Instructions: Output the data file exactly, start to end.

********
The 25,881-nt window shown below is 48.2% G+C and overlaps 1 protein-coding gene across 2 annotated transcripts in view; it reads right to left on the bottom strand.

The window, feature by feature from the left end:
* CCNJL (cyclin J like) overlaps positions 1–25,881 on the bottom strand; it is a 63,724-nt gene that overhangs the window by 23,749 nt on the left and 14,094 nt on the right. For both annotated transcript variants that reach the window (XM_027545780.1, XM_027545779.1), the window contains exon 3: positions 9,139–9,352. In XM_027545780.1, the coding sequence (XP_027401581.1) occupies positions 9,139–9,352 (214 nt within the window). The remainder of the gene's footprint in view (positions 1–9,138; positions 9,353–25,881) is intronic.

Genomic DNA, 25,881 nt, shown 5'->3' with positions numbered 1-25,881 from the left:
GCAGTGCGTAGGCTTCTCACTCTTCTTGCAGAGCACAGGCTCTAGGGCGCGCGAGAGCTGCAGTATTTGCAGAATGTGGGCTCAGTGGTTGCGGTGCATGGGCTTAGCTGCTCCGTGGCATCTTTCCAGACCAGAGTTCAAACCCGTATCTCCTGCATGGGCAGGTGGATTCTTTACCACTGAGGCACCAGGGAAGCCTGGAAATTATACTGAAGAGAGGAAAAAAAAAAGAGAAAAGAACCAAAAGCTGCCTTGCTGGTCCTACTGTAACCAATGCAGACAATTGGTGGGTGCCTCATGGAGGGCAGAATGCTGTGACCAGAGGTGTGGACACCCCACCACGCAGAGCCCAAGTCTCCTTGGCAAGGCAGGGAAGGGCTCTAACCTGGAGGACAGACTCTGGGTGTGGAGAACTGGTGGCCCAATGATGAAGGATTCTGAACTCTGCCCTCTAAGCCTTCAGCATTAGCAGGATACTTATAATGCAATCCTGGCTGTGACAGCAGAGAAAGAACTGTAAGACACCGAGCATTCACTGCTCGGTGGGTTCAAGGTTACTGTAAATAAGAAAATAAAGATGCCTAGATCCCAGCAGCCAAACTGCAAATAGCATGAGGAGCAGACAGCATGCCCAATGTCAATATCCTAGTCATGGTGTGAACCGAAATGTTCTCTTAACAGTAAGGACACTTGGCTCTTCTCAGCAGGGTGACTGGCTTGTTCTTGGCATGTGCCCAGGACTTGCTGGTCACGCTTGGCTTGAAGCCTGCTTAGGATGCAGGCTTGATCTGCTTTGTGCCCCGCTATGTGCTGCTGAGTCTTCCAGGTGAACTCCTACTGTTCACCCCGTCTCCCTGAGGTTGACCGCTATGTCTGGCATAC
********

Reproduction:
The 25,881-nt window shown below is 48.2% G+C and overlaps 1 protein-coding gene across 2 annotated transcripts in view; it reads right to left on the bottom strand.

The window, feature by feature from the left end:
* CCNJL (cyclin J like) overlaps positions 1–25,881 on the bottom strand; it is a 63,724-nt gene that overhangs the window by 23,749 nt on the left and 14,094 nt on the right. For both annotated transcript variants that reach the window (XM_027545780.1, XM_027545779.1), the window contains exon 3: positions 9,139–9,352. In XM_027545780.1, the coding sequence (XP_027401581.1) occupies positions 9,139–9,352 (214 nt within the window). The remainder of the gene's footprint in view (positions 1–9,138; positions 9,353–25,881) is intronic.

Genomic DNA, 25,881 nt, shown 5'->3' with positions numbered 1-25,881 from the left:
GCAGTGCGTAGGCTTCTCACTCTTCTTGCAGAGCACAGGCTCTAGGGCGCGCGAGAGCTGCAGTATTTGCAGAATGTGGGCTCAGTGGTTGCGGTGCATGGGCTTAGCTGCTCCGTGGCATCTTTCCAGACCAGAGTTCAAACCCGTATCTCCTGCATGGGCAGGTGGATTCTTTACCACTGAGGCACCAGGGAAGCCTGGAAATTATACTGAAGAGAGGAAAAAAAAAAGAGAAAAGAACCAAAAGCTGCCTTGCTGGTCCTACTGTAACCAATGCAGACAATTGGTGGGTGCCTCATGGAGGGCAGAATGCTGTGACCAGAGGTGTGGACACCCCACCACGCAGAGCCCAAGTCTCCTTGGCAAGGCAGGGAAGGGCTCTAACCTGGAGGACAGACTCTGGGTGTGGAGAACTGGTGGCCCAATGATGAAGGATTCTGAACTCTGCCCTCTAAGCCTTCAGCATTAGCAGGATACTTATAATGCAATCCTGGCTGTGACAGCAGAGAAAGAACTGTAAGACACCGAGCATTCACTGCTCGGTGGGTTCAAGGTTACTGTAAATAAGAAAATAAAGATGCCTAGATCCCAGCAGCCAAACTGCAAATAGCATGAGGAGCAGACAGCATGCCCAATGTCAATATCCTAGTCATGGTGTGAACCGAAATGTTCTCTTAACAGTAAGGACACTTGGCTCTTCTCAGCAGGGTGACTGGCTTGTTCTTGGCATGTGCCCAGGACTTGCTGGTCACGCTTGGCTTGAAGCCTGCTTAGGATGCAGGCTTGATCTGCTTTGTGCCCCGCTATGTGCTGCTGAGTCTTCCAGGTGAACTCCTACTGTTCACCCCGTCTCCCTGAGGTTGACCGCTATGTCTGGCATAC